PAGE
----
Investment Banking:Institutions, Politics, and Law: Institutions, Politics, and Law

Portada
OUP Oxford, 2007 M02 1 - 360 páginas
0 Opiniones
Las opiniones no están verificadas, pero Google revisa que no haya contenido falso y lo quita si lo identifica
Investment Banking: Institutions, Politics, and Law provides an economic rationale for the dominant role of investment banks in the capital markets, and uses it to explain both the historical evolution of the investment banking industry and also recent changes to its organization. Although investment decisions rely upon price-relevant information, it is impossible to establish property rights over it and hence it is very hard to coordinate its exchange. The authors arguethat investment banks help to resolve this problem by managing "information marketplaces," within which extra-legal institutions support the production and dissemination of information that is important to investors. Reputations and relationships are more important in fulfilling this role than financialcapital.The authors substantiate their theory with reference to the industry's evolution during the last three centuries. They show how investment banking networks were formed, and identify the informal contracts that they supported. This historical development points to tensions between the relational contracting of investment banks and the regulatory impulses of the State, thus providing some explanation for the periodic large-scale State intervention in the operation of capital markets. Theirtheory also provides a technological explanation for the massive restructuring of the capital markets in recent decades, which the authors argue can be used to think about the likely future direction of the investment banking industry.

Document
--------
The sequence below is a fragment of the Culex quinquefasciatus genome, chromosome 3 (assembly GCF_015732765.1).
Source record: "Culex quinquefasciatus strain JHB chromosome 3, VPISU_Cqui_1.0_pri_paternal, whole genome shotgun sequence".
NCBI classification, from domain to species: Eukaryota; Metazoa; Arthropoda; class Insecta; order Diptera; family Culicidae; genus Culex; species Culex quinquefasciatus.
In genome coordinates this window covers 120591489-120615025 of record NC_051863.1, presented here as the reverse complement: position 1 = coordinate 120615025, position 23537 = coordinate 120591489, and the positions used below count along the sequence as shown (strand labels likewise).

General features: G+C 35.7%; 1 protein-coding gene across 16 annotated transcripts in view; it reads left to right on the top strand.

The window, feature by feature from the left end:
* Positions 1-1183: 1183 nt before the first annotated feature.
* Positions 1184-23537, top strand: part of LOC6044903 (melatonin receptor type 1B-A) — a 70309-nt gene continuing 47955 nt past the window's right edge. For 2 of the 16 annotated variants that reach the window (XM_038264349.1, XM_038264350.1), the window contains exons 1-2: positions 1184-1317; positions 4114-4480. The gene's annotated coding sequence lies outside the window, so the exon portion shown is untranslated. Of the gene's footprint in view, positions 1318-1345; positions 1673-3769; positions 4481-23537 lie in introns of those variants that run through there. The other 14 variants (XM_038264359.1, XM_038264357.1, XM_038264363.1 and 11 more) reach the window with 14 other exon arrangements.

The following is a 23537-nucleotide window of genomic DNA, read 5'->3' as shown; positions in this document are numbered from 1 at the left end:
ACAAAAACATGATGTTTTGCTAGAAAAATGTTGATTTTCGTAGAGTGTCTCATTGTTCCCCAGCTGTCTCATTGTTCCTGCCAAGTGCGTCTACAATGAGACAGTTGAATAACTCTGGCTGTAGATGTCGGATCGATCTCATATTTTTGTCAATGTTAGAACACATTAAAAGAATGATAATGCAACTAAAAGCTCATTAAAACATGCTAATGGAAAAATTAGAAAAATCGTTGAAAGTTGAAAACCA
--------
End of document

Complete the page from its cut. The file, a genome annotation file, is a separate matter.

Comentarios de la gente - Escribir un comentario

No encontramos ningún comentario en los lugares habituales.

Otras ediciones - Ver todas

Acerca del autor (2007)


Alan Morrison's research is largely concerned with commercial and investment banking. His work has been published in the American Economic Review, Journal of Financial Economics, Journal of Business, Journal of Business Finance and Accounting, the Scottish Journal of Political Economy, the Geneva Papers and Economics Letters. He worked for six years in management consultancy and investment banking before taking his doctorate in Oxford. Since 2000, he has been a University Lecturer at the Saïd Business School and a fellow of Merton College, University of Oxford.
Professor Wilhelm's research focuses on investment banks and securities offerings. He has written extensively on initial public offerings and his work has been published in the American Economic Review, Journal of Finance, Journal of Financial Economics, The Review of Financial Studies, Journal of Financial Intermediation, Journal of Money, Credit, and Banking, Oxford Review of Economic Policy, and Journal of Applied Corporate Finance. Professor Wilhelm began his academic career in 1988 at the Wallace E. Carroll School of Management at Boston College. Before joining the McIntire School of Commerce at the University of Virginia in 2002, Professor Wilhelm held the American Standard Companies Chair in Management Studies at the Saïd Business School and was a Professorial Fellow of St Edmund Hall, University of Oxford, where he began serving as a visiting fellow in 1998.

Información bibliográfica